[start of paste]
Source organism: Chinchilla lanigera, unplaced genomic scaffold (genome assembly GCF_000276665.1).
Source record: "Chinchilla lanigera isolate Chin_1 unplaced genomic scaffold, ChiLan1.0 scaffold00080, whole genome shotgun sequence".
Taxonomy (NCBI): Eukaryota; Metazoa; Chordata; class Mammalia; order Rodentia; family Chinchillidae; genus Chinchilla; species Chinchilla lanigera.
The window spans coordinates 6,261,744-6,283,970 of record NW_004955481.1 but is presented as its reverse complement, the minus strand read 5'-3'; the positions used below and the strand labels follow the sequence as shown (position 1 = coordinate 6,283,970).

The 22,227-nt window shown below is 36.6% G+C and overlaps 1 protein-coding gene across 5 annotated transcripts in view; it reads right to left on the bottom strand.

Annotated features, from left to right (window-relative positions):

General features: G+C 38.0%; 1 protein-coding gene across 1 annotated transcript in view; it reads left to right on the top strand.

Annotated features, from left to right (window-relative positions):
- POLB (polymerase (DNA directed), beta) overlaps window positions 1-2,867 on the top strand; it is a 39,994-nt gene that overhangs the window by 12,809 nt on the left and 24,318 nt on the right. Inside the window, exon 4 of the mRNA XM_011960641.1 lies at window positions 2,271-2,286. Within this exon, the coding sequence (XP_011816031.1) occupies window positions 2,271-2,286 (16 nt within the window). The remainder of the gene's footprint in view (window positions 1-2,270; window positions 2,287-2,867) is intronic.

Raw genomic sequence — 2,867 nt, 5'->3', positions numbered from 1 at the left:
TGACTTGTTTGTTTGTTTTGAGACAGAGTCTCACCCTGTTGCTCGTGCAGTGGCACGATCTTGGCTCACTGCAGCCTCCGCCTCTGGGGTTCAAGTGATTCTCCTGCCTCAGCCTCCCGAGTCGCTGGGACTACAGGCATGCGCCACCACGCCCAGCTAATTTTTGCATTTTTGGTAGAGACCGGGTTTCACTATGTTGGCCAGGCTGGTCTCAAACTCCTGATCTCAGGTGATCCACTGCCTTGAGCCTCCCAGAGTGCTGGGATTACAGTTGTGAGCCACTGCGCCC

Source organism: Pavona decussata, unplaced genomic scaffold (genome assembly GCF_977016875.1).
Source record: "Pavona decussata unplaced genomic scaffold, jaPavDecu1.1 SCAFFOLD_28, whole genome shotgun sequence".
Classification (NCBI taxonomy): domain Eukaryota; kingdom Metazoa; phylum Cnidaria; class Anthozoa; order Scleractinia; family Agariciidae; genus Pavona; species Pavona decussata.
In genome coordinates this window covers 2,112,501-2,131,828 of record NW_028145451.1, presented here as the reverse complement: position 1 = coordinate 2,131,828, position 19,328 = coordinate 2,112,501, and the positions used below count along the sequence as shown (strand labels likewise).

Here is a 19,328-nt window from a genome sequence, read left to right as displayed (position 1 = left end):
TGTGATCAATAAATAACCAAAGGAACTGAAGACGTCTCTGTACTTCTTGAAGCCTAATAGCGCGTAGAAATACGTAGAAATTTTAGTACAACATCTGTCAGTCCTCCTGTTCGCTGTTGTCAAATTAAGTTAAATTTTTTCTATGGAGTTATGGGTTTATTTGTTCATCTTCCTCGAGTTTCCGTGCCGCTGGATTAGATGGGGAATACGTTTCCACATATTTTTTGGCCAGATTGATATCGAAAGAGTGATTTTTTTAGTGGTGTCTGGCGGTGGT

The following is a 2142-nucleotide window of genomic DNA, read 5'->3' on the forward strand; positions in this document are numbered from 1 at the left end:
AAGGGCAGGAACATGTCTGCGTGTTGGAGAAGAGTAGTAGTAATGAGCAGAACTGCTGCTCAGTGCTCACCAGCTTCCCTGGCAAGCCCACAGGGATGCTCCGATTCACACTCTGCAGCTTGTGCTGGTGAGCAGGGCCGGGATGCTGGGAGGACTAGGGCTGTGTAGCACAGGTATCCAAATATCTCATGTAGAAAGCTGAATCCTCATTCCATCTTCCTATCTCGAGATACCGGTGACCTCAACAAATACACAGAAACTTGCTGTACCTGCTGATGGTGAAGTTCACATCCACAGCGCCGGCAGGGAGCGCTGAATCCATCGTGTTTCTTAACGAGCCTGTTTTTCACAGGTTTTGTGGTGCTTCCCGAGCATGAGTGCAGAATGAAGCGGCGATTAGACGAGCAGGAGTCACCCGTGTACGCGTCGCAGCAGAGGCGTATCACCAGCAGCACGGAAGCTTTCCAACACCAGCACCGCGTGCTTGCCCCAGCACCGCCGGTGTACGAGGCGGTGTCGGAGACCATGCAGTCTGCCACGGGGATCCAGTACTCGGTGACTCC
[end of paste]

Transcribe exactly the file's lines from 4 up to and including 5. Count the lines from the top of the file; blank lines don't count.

The window spans coordinates 6,261,744-6,283,970 of record NW_004955481.1 but is presented as its reverse complement, the minus strand read 5'-3'; the positions used below and the strand labels follow the sequence as shown (position 1 = coordinate 6,283,970).

The 22,227-nt window shown below is 36.6% G+C and overlaps 1 protein-coding gene across 5 annotated transcripts in view; it reads right to left on the bottom strand.